Along with passing yummy dishes and trading lots of laughs, you may end up spreading germs during close-quarter holiday gatherings with family and friends. Thomas Serbousek, M.D., UnityPoint Health, offers ways to help manage germs during this time of year.
The holidays and the start of cold and flu season unfortunately fall at the same time, making this time of year the busiest for urgent care clinics.
“The holiday gatherings we enjoy definitely contribute to the significant increase in cold and flu season,” Dr. Serbousek says. “In addition to close spaces, germs also reproduce more easily in a cooler, dry climate.”
So, what ways can you keep the germs at bay? Dr. Serbousek lists the following tips:
Preventing the spread of germs begins at the sink. As simple as it sounds, properly washing your hands is the number one way to keep you and your family from getting sick.
Cover Coughs and Sneezes
Instead of shielding others from coughs and sneezes with your hands, try using your arm to cover the germs. If you do use your hands, be sure to wash them immediate after.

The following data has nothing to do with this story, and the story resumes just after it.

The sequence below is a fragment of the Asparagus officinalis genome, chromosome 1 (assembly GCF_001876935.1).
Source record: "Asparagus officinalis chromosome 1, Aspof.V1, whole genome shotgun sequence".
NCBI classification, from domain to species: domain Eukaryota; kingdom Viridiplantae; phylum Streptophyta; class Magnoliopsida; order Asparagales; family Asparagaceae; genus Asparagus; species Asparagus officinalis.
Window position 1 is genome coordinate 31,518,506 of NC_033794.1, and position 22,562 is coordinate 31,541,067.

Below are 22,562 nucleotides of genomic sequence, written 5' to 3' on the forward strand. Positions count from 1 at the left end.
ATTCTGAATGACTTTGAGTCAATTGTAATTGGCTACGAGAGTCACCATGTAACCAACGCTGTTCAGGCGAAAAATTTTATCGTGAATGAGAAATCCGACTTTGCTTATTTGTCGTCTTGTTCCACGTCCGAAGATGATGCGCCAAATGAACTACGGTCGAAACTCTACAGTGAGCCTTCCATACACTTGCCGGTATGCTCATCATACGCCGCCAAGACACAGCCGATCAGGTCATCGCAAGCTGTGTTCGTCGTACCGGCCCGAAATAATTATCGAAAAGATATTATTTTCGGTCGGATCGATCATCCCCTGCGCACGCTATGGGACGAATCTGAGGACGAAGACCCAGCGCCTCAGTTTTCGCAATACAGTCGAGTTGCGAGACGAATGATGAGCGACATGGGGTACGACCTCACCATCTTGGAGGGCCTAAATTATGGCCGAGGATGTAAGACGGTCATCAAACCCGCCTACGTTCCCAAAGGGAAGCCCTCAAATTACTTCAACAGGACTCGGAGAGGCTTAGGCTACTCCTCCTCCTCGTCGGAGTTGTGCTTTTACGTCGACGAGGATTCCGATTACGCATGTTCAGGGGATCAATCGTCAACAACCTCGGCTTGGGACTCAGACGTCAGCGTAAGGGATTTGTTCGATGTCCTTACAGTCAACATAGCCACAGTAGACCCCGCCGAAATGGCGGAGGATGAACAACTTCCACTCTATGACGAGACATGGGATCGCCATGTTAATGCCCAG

Staying current on your vaccines helps prevent more serious illnesses. Influenza, chicken pox, Tdap and MMR vaccines are great examples, as these vaccines prevent influenza, tetanus, diphtheria, pertussis (whooping cough) and measles, mumps and rubella. Ask your primary care provider if you are up-to-date on these vaccines or would be a candidate to receive them.
Dr. Serbousek encourages family members to remind each other to practice good health habits, including receiving vaccines.
“Family members who are most vulnerable to disease are those under 3-months-old, the elderly and those who have a suppressed immune system, such as someone receiving chemotherapy. If someone in your family falls in this category, try to limit exposure to sick friends and relatives as much as possible,” Dr. Serbousek says.
If you do catch a bug from spending so much time with family and friends, Dr. Sebousek says to evaluate your symptoms.
“The majority of upper respiratory tract infections are caused by viruses and are usually self-limited, resolving in roughly 10 days. However, they can evolve into bacterial infections to include pneumonia, sinusitis and ear infections. If your illness last past 10 days, you should see your primary care provider.”
For unexpected health needs that arise before, during and after the holidays, schedule an appointment with your UnityPoint Health provider.